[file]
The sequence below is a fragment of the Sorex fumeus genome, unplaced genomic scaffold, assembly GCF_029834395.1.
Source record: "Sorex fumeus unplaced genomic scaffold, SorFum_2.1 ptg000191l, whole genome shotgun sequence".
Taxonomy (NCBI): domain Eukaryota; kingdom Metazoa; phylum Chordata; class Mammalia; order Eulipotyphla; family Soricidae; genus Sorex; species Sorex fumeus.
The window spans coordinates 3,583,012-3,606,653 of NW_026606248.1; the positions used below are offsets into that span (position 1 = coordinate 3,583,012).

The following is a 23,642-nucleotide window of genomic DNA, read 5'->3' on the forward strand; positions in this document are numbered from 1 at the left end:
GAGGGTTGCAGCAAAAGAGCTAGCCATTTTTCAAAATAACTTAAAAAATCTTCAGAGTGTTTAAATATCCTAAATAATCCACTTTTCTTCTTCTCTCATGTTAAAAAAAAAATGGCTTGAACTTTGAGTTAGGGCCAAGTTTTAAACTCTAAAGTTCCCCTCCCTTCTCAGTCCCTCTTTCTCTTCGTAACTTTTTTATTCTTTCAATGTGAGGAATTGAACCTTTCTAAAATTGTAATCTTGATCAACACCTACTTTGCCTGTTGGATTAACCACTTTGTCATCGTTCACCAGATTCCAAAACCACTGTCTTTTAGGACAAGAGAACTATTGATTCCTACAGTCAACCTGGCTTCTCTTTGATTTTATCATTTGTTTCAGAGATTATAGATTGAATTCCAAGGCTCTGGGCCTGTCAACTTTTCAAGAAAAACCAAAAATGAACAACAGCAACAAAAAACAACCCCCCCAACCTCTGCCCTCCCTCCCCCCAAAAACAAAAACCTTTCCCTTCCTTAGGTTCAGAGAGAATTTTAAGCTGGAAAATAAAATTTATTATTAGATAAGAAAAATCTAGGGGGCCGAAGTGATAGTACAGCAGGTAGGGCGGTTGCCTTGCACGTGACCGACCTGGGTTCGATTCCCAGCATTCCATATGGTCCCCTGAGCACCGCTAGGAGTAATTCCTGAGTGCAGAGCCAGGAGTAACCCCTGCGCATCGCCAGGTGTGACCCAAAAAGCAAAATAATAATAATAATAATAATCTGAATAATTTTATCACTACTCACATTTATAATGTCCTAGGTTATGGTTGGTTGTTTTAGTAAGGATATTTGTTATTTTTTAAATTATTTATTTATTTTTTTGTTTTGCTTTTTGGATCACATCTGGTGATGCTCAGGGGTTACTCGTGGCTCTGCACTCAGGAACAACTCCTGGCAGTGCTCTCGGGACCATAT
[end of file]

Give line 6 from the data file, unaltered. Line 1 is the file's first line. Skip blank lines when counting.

GAGGGTTGCAGCAAAAGAGCTAGCCATTTTTCAAAATAACTTAAAAAATCTTCAGAGTGTTTAAATATCCTAAATAATCCACTTTTCTTCTTCTCTCATGTTAAAAAAAAAATGGCTTGAACTTTGAGTTAGGGCCAAGTTTTAAACTCTAAAGTTCCCCTCCCTTCTCAGTCCCTCTTTCTCTTCGTAACTTTTTTATTCTTTCAATGTGAGGAATTGAACCTTTCTAAAATTGTAATCTTGATCAACACCTACTTTGCCTGTTGGATTAACCACTTTGTCATCGTTCACCAGATTCCAAAACCACTGTCTTTTAGGACAAGAGAACTATTGATTCCTACAGTCAACCTGGCTTCTCTTTGATTTTATCATTTGTTTCAGAGATTATAGATTGAATTCCAAGGCTCTGGGCCTGTCAACTTTTCAAGAAAAACCAAAAATGAACAACAGCAACAAAAAACAACCCCCCCAACCTCTGCCCTCCCTCCCCCCAAAAACAAAAACCTTTCCCTTCCTTAGGTTCAGAGAGAATTTTAAGCTGGAAAATAAAATTTATTATTAGATAAGAAAAATCTAGGGGGCCGAAGTGATAGTACAGCAGGTAGGGCGGTTGCCTTGCACGTGACCGACCTGGGTTCGATTCCCAGCATTCCATATGGTCCCCTGAGCACCGCTAGGAGTAATTCCTGAGTGCAGAGCCAGGAGTAACCCCTGCGCATCGCCAGGTGTGACCCAAAAAGCAAAATAATAATAATAATAATAATCTGAATAATTTTATCACTACTCACATTTATAATGTCCTAGGTTATGGTTGGTTGTTTTAGTAAGGATATTTGTTATTTTTTAAATTATTTATTTATTTTTTTGTTTTGCTTTTTGGATCACATCTGGTGATGCTCAGGGGTTACTCGTGGCTCTGCACTCAGGAACAACTCCTGGCAGTGCTCTCGGGACCATAT